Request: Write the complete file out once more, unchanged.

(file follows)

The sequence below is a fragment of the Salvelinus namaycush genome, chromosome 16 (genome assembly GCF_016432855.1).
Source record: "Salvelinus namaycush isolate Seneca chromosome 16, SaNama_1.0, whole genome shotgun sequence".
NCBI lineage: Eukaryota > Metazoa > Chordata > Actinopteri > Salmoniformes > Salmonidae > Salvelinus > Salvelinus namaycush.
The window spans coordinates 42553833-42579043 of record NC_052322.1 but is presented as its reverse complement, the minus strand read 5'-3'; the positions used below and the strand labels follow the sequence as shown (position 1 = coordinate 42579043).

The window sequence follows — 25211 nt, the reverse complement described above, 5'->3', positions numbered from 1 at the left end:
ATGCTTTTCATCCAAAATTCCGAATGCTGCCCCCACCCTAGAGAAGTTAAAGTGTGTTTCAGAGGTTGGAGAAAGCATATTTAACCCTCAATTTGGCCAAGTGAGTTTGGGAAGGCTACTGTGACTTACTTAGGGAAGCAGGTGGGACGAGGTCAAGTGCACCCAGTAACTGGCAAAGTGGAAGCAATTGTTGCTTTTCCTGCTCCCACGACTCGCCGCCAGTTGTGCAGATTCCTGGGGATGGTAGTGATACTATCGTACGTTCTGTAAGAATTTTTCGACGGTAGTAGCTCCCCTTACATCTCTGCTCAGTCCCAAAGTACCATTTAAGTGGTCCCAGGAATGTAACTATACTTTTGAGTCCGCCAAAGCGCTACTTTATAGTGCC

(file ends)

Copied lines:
The sequence below is a fragment of the Salvelinus namaycush genome, chromosome 16 (genome assembly GCF_016432855.1).
Source record: "Salvelinus namaycush isolate Seneca chromosome 16, SaNama_1.0, whole genome shotgun sequence".
NCBI lineage: Eukaryota > Metazoa > Chordata > Actinopteri > Salmoniformes > Salmonidae > Salvelinus > Salvelinus namaycush.
The window spans coordinates 42553833-42579043 of record NC_052322.1 but is presented as its reverse complement, the minus strand read 5'-3'; the positions used below and the strand labels follow the sequence as shown (position 1 = coordinate 42579043).

The window sequence follows — 25211 nt, the reverse complement described above, 5'->3', positions numbered from 1 at the left end:
ATGCTTTTCATCCAAAATTCCGAATGCTGCCCCCACCCTAGAGAAGTTAAAGTGTGTTTCAGAGGTTGGAGAAAGCATATTTAACCCTCAATTTGGCCAAGTGAGTTTGGGAAGGCTACTGTGACTTACTTAGGGAAGCAGGTGGGACGAGGTCAAGTGCACCCAGTAACTGGCAAAGTGGAAGCAATTGTTGCTTTTCCTGCTCCCACGACTCGCCGCCAGTTGTGCAGATTCCTGGGGATGGTAGTGATACTATCGTACGTTCTGTAAGAATTTTTCGACGGTAGTAGCTCCCCTTACATCTCTGCTCAGTCCCAAAGTACCATTTAAGTGGTCCCAGGAATGTAACTATACTTTTGAGTCCGCCAAAGCGCTACTTTATAGTGCC